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How to Drain and Fill Transmission Fluid 07-16 GMC Acadia

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How to Drain and Fill Transmission Fluid 07-16 GMC Acadia

Created on: 2019-02-20

How to drain and fill the transmission fluid on 07, 08, 09, 10, 11, 12, 13, 14, 15, 16 GMC Acadia

Tools needed for replacement

  • General Tools

    Drain Pan

  • Materials, Fluids, and Supplies

    Paper Towels

    Transmission Fluid

    Cloth Rags

  • Ratchets & Related


  • Sockets - Metric

    11mm Socket

Installation Video
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Hi, I'm Mike from 1A Auto. We've been selling auto parts for over 30 years!

What's up, guys? I'm Andy from 1A Auto. In this video, I'm going to show you how to drain and fill a transmission. We've got this 2012 GMC Acadia with about a hundred thousand miles on it. This is the old fluid, it's nice and dark. This is what the fluid should look like, so we're going to try to make it look better. If you need any parts for your vehicle, click the link in the description and head over to

Under the hood here, we're going to take the transmission fill cap off. I don't want to get any dirt in the transmission. Twist it to the left and then pull it out. It's got the dipstick attached to it. On the cap it says what kind of fluid to use, at least for this vehicle. It's always a good idea to check your owner's manual as well.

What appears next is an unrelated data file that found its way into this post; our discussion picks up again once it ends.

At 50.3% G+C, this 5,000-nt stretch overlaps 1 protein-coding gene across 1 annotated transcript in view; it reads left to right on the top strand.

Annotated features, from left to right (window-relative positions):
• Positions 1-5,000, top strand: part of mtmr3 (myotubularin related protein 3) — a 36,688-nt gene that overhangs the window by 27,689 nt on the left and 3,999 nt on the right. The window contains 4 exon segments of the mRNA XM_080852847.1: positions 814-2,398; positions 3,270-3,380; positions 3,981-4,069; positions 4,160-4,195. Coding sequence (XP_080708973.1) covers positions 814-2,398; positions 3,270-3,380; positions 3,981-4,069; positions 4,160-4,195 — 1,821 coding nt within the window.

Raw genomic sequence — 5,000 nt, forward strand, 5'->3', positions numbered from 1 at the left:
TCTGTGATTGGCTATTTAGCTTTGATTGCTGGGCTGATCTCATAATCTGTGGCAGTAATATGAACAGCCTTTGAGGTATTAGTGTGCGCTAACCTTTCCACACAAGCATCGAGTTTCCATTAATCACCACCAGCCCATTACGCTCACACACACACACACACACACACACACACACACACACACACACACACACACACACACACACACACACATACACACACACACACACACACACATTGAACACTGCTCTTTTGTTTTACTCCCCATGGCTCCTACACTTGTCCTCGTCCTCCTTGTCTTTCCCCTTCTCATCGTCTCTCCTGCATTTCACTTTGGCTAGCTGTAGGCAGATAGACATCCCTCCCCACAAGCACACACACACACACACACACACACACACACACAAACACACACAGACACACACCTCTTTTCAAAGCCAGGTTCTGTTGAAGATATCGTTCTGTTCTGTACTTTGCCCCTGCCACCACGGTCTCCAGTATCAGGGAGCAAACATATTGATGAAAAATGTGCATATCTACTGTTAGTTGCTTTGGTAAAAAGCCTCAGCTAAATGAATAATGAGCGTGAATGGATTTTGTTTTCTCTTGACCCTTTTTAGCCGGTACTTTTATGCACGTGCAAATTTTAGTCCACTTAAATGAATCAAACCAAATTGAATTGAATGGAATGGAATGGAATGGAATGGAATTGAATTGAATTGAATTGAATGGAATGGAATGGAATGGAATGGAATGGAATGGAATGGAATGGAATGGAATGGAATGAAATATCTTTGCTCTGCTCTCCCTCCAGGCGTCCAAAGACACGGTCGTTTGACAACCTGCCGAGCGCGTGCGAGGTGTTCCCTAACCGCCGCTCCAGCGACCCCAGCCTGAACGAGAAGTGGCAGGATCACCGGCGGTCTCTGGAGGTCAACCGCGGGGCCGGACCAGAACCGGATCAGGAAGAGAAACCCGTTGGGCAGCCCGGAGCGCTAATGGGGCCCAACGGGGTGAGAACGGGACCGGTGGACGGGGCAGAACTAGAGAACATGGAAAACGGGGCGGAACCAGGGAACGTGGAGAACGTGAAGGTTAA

Now, we're going to raise and support the vehicle. We're using a two-post lift. If you're doing this at your house, you can use a jack and jack stands. With the vehicle raised up, I'm going to make sure that we have a pan to catch the fluid, and then I'm going to take this drain plug out. I'm going to use a 11 mm socket and ratchet. Just take this out. Once it's kind of loose I'll use my fingers. I'm going to let this all drain.

Some things you want to look at when you're looking at the fluid, see the color of the fluid. This is obviously pretty dark. You're going to want to smell the fluid. If the fluid smells really bad, then there could be internal damage in the transmission. If there's a lot of metal in the fluid, it's another indication or clutch material, then there's probably internal damage.

When doing this, we're going to get most of the fluid out or a good portion of the fluid. We're going to drain it out and then fill it up, then we're going to drive it around for a while and then come in and repeat the process. We don't have a flush machine. Ideally, it would be better to flush the fluid out, but we're just going to do what we can with draining and filling.

All right, so now that that has drained out, I'm going to mount, so we're just going to put the plug back in. I'll use my socket, 11 mm socket and ratchet, just snug this up. Once it starts getting tight, just tighten it a little bit more. You're not going to tighten it all the way down to flush with the transmission, which just keeps getting tighter. That's good right there.

Now, we're going to take a nice long funnel like this and we'll just put that in the fill for the transmission fluid and we'll start putting the appropriate fluid in. It's nice and clean. When you're trying to figure out how much fluid you should put in, what you can do is take the fluid that you drained out and measure how much you drained out and then put that exact amount back in. You're also going to want to check it and make sure that it's good. This total transmission takes around nine quarts. That's completely dry.